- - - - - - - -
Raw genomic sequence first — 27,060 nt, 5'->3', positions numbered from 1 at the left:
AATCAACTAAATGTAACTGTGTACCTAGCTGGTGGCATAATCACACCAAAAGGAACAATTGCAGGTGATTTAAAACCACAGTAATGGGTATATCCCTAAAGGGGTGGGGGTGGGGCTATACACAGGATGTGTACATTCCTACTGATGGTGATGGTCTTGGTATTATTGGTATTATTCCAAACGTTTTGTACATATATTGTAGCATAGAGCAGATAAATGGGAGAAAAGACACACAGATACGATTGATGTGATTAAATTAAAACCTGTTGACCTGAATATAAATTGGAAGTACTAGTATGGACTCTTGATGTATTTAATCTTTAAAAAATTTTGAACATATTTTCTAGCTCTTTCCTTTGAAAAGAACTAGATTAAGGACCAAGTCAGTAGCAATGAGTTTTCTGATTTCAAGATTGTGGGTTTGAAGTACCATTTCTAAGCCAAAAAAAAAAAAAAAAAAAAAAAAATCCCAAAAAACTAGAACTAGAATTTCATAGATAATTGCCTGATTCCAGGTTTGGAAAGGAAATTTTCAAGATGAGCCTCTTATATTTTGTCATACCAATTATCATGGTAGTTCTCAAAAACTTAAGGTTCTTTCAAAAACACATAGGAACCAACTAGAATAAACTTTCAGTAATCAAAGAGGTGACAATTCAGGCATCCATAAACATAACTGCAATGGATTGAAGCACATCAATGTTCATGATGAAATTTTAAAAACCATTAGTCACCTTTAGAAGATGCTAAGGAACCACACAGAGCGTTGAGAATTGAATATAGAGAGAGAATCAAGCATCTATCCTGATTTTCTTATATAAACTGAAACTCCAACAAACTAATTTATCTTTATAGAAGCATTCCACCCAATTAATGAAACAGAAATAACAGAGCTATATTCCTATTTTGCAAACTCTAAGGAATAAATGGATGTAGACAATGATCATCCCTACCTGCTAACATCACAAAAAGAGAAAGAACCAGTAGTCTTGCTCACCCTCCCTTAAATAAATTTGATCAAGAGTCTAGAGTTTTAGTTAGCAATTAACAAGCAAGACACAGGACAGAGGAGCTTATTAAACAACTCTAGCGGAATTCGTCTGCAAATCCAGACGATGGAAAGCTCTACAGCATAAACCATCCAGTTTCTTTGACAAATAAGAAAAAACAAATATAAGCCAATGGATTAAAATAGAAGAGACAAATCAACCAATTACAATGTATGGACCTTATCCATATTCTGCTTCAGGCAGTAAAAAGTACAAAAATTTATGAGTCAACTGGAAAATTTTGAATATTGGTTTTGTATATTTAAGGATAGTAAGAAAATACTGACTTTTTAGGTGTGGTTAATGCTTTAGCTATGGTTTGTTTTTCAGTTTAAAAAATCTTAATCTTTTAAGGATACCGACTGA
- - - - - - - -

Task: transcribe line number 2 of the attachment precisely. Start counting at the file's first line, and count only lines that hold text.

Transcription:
AATCAACTAAATGTAACTGTGTACCTAGCTGGTGGCATAATCACACCAAAAGGAACAATTGCAGGTGATTTAAAACCACAGTAATGGGTATATCCCTAAAGGGGTGGGGGTGGGGCTATACACAGGATGTGTACATTCCTACTGATGGTGATGGTCTTGGTATTATTGGTATTATTCCAAACGTTTTGTACATATATTGTAGCATAGAGCAGATAAATGGGAGAAAAGACACACAGATACGATTGATGTGATTAAATTAAAACCTGTTGACCTGAATATAAATTGGAAGTACTAGTATGGACTCTTGATGTATTTAATCTTTAAAAAATTTTGAACATATTTTCTAGCTCTTTCCTTTGAAAAGAACTAGATTAAGGACCAAGTCAGTAGCAATGAGTTTTCTGATTTCAAGATTGTGGGTTTGAAGTACCATTTCTAAGCCAAAAAAAAAAAAAAAAAAAAAAAAATCCCAAAAAACTAGAACTAGAATTTCATAGATAATTGCCTGATTCCAGGTTTGGAAAGGAAATTTTCAAGATGAGCCTCTTATATTTTGTCATACCAATTATCATGGTAGTTCTCAAAAACTTAAGGTTCTTTCAAAAACACATAGGAACCAACTAGAATAAACTTTCAGTAATCAAAGAGGTGACAATTCAGGCATCCATAAACATAACTGCAATGGATTGAAGCACATCAATGTTCATGATGAAATTTTAAAAACCATTAGTCACCTTTAGAAGATGCTAAGGAACCACACAGAGCGTTGAGAATTGAATATAGAGAGAGAATCAAGCATCTATCCTGATTTTCTTATATAAACTGAAACTCCAACAAACTAATTTATCTTTATAGAAGCATTCCACCCAATTAATGAAACAGAAATAACAGAGCTATATTCCTATTTTGCAAACTCTAAGGAATAAATGGATGTAGACAATGATCATCCCTACCTGCTAACATCACAAAAAGAGAAAGAACCAGTAGTCTTGCTCACCCTCCCTTAAATAAATTTGATCAAGAGTCTAGAGTTTTAGTTAGCAATTAACAAGCAAGACACAGGACAGAGGAGCTTATTAAACAACTCTAGCGGAATTCGTCTGCAAATCCAGACGATGGAAAGCTCTACAGCATAAACCATCCAGTTTCTTTGACAAATAAGAAAAAACAAATATAAGCCAATGGATTAAAATAGAAGAGACAAATCAACCAATTACAATGTATGGACCTTATCCATATTCTGCTTCAGGCAGTAAAAAGTACAAAAATTTATGAGTCAACTGGAAAATTTTGAATATTGGTTTTGTATATTTAAGGATAGTAAGAAAATACTGACTTTTTAGGTGTGGTTAATGCTTTAGCTATGGTTTGTTTTTCAGTTTAAAAAATCTTAATCTTTTAAGGATACCGACTGA